Set on the edge of the glacial Lake Wakatipu, with stunning views of the sawtooth peaks of the Remarkables mountain range, Queenstown is the most popular tourist stop in the South Island. Once prized by the Māori as a source of greenstone, the town boomed when gold was discovered in the Shotover River during the 1860s; the Shotover quickly became famous as "the richest river in the world." By the 1950s Queenstown had become the center of a substantial farming area, and with ready access to mountains, lakes, and rivers, the town has since become the adventure capital of New Zealand. Today, New Zealanders' penchant for bizarre adventure sports culminates in Queenstown; it was here that the sport of leaping off a bridge with a giant rubber band wrapped around the ankles—bungy jumping—took root as a commercial enterprise. On a short walk along Shotover and Camp streets you can sign up for anything from white-water rafting and jet-boating to heli-skiing, parachuting, and paragliding. Queenstown unabashedly caters to adrenaline junkies, so height, G-force, and thrill factor are emphasized. Want to go on a nice rope swing? Queenstown has the world's biggest—120 meters (394 feet) long—in the Nevis Canyon; the ride is 120 kph (75 mph). In late June and early July, the 10-day Queenstown Winter Festival brings the winter-sport frenzy to a climax, with musical performers, ski-slope antics and races, and serious partying.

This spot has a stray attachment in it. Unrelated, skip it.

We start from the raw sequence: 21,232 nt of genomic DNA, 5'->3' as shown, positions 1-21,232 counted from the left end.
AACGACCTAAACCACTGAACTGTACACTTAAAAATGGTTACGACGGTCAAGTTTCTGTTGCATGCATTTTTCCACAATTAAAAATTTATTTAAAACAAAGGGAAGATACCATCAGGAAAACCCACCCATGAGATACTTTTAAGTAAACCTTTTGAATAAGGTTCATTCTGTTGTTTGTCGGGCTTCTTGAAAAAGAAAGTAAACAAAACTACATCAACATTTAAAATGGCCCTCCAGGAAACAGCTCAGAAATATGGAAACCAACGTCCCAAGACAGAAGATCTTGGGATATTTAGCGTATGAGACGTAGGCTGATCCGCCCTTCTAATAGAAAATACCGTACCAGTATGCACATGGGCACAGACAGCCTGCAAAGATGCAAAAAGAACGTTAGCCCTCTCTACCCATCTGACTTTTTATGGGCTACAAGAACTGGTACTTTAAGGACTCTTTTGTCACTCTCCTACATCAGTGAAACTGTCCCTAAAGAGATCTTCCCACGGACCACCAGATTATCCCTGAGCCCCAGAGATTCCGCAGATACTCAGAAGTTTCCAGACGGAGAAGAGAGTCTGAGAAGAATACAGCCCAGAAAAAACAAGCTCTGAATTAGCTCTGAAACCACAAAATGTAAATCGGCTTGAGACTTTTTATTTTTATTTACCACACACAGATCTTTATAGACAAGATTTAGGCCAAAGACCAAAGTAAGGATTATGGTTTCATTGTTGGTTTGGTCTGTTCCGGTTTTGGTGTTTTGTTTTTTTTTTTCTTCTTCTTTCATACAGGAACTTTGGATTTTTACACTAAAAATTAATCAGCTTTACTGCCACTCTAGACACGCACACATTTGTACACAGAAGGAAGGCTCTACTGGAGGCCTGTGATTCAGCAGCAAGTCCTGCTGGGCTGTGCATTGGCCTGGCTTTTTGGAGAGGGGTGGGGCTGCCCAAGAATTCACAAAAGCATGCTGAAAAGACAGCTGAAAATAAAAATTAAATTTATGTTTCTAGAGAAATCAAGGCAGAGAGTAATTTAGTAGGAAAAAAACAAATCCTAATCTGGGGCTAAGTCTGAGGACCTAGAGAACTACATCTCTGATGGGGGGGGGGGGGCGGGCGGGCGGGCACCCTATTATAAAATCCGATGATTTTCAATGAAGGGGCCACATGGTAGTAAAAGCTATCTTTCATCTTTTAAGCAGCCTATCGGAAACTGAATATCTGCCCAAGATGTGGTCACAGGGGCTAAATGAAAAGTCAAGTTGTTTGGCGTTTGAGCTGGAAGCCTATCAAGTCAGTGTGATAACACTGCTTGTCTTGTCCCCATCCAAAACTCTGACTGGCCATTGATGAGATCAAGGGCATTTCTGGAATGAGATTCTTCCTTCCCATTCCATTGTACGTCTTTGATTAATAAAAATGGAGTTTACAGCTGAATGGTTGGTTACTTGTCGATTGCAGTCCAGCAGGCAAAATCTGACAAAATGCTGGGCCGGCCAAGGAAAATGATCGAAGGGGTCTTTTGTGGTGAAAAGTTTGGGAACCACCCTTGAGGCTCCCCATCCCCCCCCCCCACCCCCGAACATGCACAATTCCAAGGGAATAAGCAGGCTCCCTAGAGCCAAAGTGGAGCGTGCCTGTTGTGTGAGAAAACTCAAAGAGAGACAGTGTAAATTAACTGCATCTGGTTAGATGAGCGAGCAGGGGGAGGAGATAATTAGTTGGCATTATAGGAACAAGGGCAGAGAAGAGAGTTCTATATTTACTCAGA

If you're not an extreme adventure enthusiast, you might recoil a bit and view the city with a cynical eye. Luckily there's a side to Queenstown that doesn't run on pure adrenaline: a large network of peaceful walks, several world-class golf courses, and you can always find a nice café, have wine by the lake, and sample the cuisine.